6.2. Root Mean Squared Error and Observer Gain

In this section, we attempt to study theoretically how the observer gain affects the performance of angle estimation. In particular, we study how the selection of observer gain is related to the root mean squared error (RMSE) of the DoA of the object, which is defined bywhere is the total number of observation intervals. Before proceeding, we note that can be expressed, using , assince

First, we diagonalize the matrix into , where is a diagonal matrix whose diagonal elements are eigenvalues of and is a matrix whose column vectors are the corresponding eigenvectors. Here, we note that it is possible to represent in terms of and as described in the following lemma.

Lemma 1.

Proof. Since , it follows thatHere, we note that is simply the component of the matrix , which is 1. Consequently, we obtainfrom which (33) readily follows. □

Moreover, the observer gain vector is determined solely by the eigenvalues, namely, the diagonal elements of , as described in the following lemma.

Lemma 2. Let , , and denote the diagonal elements of , where and are nonnegative real numbers and is a real number. (Since the characteristic equation of is a third-order equation with real coefficients, at least one of the three eigenvalues must be real-valued and the other two must form a complex conjugate pair). Then,where denotes the element of .

Proof. We note that the characteristic equation of is given byConsequently, for , , and to be solutions to (37), the identity equationmust hold. Now, comparing the coefficients of the left and right-hand sides of (38) and solving for , we obtain the results. □

Although the result in Lemma 1 is simple, it is important in that we can construct the observer gain vector by suitably choosing the eigenvectors and eigenvalues that directly affect the system performance. Before proceeding with the performance analysis, let us rewrite (25) asby using (33). By repeatedly using (39), we can represent the state estimation error in terms of its initial value , the angle measurement error , and the state evolution mismatch as described in the following:

We note that the second and third terms of (38) involve summation from to . Consequently, the second and third terms may grow larger as grows. However, if we choose the magnitudes of all the diagonal elements of to be sufficiently less than one, only the error and mismatch with close to affect the values of since converges to a zero matrix as grows. Moreover, we note that the magnitude of is order of magnitudes smaller than that of unless the observation time interval is chosen to be very large, in which the tracking scheme in this paper does not work properly. Consequently, if we choose the magnitudes of all the diagonal elements of to be small enough compared with 1, the third term of (40) is negligibly small in usual situations. Consequently, in the following, we shall assume that can be approximated asand attempt to compute using (31). To obtain reasonably simple and useful result for , we shall assume that the angle measurement error has zero mean and that and are uncorrelated if , which are reasonably accurate assumptions in real situations. In the following theorem, we summarize the result.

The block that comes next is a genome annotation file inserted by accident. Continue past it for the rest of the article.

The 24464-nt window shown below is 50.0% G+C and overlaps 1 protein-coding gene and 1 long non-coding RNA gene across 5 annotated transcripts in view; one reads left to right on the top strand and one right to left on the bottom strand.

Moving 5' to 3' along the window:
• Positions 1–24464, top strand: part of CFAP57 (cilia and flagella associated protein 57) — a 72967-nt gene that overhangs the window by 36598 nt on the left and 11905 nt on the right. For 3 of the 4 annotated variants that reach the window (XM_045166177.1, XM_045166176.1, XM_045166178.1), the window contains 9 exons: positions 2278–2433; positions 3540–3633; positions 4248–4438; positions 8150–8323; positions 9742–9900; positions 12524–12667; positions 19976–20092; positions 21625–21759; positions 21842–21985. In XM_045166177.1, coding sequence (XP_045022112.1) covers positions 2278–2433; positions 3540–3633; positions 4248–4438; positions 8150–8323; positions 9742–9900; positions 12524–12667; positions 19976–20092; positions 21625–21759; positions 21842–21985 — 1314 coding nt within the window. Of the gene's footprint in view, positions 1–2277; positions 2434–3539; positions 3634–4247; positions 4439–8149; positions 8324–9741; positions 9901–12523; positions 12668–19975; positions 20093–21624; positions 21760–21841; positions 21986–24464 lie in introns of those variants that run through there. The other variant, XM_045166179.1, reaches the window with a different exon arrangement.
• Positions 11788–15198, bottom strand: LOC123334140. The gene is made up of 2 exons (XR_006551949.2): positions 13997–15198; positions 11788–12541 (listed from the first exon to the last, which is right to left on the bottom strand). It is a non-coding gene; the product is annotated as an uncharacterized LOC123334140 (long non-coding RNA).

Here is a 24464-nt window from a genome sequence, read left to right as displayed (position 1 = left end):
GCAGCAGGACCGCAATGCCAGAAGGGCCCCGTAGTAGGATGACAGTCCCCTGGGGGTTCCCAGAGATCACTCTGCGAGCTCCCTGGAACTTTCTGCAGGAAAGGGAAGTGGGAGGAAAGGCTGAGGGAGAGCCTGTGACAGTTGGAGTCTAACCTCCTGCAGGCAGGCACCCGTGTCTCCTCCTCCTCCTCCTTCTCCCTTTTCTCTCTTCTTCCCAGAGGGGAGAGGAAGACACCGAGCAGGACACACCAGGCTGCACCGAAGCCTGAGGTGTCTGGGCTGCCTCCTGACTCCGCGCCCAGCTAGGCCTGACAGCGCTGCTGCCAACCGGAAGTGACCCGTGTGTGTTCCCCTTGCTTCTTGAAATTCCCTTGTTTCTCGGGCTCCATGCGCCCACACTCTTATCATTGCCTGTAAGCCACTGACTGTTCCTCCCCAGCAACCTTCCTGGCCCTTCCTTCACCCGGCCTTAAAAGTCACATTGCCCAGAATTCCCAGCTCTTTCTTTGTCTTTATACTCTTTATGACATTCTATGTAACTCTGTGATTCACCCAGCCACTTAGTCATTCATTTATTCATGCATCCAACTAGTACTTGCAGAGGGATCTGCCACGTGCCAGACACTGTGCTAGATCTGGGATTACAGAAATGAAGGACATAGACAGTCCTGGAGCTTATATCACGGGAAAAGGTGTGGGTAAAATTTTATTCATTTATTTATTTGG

Theorem 1. Assume thatand that

Then,where

Proof. See Appendix B. □

Corollary 1. If we further assume, in Theorem 1, that there exists some nonnegative real number such thatfor all , thenwhere

According to our test with various simulation environments, assumptions (42) and (43) hold very accurately. However, assumption (46) does not hold, and the value of usually fluctuates between and 2 times of the average value. Despite the invalidity of the assumption, the result in Corollary 1 is very useful. First, we note the simplicity of (47) compared with (44). Consequently, it is much easier, with (47), to grasp intuition about the behavior of in relation to the choice of . In particular, we note that there is no further information required about the variation of over , and the is represented in the unit of in (47). Secondly, we can regard (47) with as a simple and reasonable approximation of (44) since there is no reason to believe that will fluctuate extremely over .

Now, we shall show how we can select eigenvalues for optimal or near-optimal performance with (47), which is not environment dependent. Later, in this section, we shall also discuss how much the results with (47) are different from those with (44) using a number of simulation environment setups. We first choose eigenvalues , and and compute the right-hand side of (47). Apparently, we need to obtain for this purpose. However, we can compute , which equals to , using Lemma 2. We further note that the right-hand side of (44) can be evaluated once we obtain .

We recall that converges to zero as grows if and only if both and are smaller than 1. We consider as candidate values for and and as the values for . Consequently, we consider a total of eigenvalue set combinations. Out of all considered values, the case of , , and provides the lowest value, which is . In the following, we shall express in the unit of for simplicity. In Figure 1, we illustrate the values as functions of and for the case of . In this figure, we note that the value rises as moves away from . In particular, we note that the value rises relatively mildly if or is decreased. However, the value rises significantly as and approach 1. We found that the values generally rise slowly as the value moves away from . Although it is not possible to include all results with different values, we include the results with and in Figures 2 and 3 to illustrate how the value changes with the value.